How Has the Presidency Changed Most in the Last 30 Years?





Mr. Shane is the Jacob E. Davis and Jacob E. Davis II Chair in Law at The Ohio State University.

If you asked Americans how the institutional Presidency has changed most in the last 30 years, the overwhelming majority would probably be clueless.  This has less to do with Americans’ low levels of civic knowledge generally than the obscurity of this particular development and its seeming lack of drama.  The most important change in the presidency in recent decades is the increasing White House control of domestic rulemaking activity by administrative agencies.

Madison’s Nightmare: Executive Power and the Threat to American Democracy (University of Chicago Press, 2009) analyzes the theory and practice of “presidentialism” as they unfolded from 1981 to 2009.  The book argues that American presidents during this period waged an escalating war on checks and balances. They (and their lawyers) advanced ambitious and unsubstantiated claims of vast unilateral executive authority. They claimed to be largely immune to oversight by Congress and the courts.  In a sense, their practices might be seen as merely extending a trend towards increased executive power, which has existed since the Depression, World War II, and the founding of the modern national security state.  On the other hand, recent claims to presidential authority – including the genuinely audacious theory of “the unitary executive” – have so clearly accelerated the modern trend as to represent a genuinely distinct and dangerous phenomenon.

In our current political atmosphere, the issues this subject brings most readily to mind tend to be questions of war making and national security.  One thinks also of the Bush Administration’s proliferation of constitutional signing statements and extraordinary pursuit of government secrecy.  But the most novel assertion of presidential authority, and one for which Republicans and Democrats have shown equal enthusiasm, has to do with control over the federal policy making bureaucracy.

Under our Constitution, the federal executive branch has no inherent authority to issue general rules on the air we breathe, the water we drink, the food we eat, the drugs we take, the cars we drive, the conditions under which we work and play, our susceptibility to discrimination in schools, in public accommodations, and in the workplace, our entitlements to health care, disability insurance, and income security in our old age – or on any of the other aspects of our individual or collective welfare that are currently subject to administrative regulation.  The reason the executive branch regulates in these areas is that Congress, exercising the constitutional powers of the legislative branch, has decided to create administrative agencies and to empower those agencies to issue binding rules as Congress’s instruments for accomplishing the legislature’s constitutionally authorized objectives.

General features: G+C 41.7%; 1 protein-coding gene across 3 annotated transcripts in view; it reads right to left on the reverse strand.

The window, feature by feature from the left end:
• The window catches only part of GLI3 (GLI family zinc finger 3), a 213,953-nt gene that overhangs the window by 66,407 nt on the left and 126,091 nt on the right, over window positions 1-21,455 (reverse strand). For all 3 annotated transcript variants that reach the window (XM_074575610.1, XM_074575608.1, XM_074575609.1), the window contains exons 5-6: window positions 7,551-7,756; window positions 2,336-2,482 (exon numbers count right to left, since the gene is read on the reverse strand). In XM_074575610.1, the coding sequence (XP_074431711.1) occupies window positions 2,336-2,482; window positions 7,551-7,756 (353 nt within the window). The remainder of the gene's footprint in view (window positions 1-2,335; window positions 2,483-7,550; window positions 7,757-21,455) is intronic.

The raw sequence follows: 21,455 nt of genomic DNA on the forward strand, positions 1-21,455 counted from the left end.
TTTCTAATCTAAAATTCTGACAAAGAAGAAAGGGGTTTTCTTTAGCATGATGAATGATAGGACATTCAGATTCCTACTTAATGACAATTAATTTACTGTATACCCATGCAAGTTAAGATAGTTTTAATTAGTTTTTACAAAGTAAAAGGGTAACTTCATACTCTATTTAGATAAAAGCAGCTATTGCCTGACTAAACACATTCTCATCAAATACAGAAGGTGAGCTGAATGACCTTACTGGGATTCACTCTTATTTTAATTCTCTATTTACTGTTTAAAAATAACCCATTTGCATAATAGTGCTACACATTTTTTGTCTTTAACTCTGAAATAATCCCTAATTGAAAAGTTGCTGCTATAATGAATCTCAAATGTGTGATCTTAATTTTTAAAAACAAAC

Up until at least 1980, if a federal administrative lawyer were asked to describe the relationship between the President and the administrative bureaucracy, the lawyer would probably say something like this:  The President has powerful influence.  He appoints the heads of all agencies (albeit with Senate advice and consent).  Under laws enacted by Congress, the President can also fire most agency heads at will – and he can discharge any of them for good cause, such as law breaking.  An agency’s failure to attend respectfully to the President’s concerns may elicit punishment in the preparation of the agency’s future budget.  And, of course, the President is the President.  By virtue of his office and his personal influence, what he says always carries great weight.

But that lawyer would have added a crucial final point: The President cannot actually order administrative agencies to issue the precise rules and regulations he wants.  Agencies can issue rules and regulations that bind the public only insofar as they have legislative authority from Congress to do so.  That authority may leave the agency with substantial room for exercising its own judgment in how to develop the very best regulation.  In exercising discretion, no sensible agency will be oblivious to the President’s policy agenda.  But the decision of how best to exercise agency judgment remains with the head of the agency, not the President.  That means the President may fire an agency head if he is disappointed too often, but he cannot insist beforehand that the agency head follow the President’s policy preferences.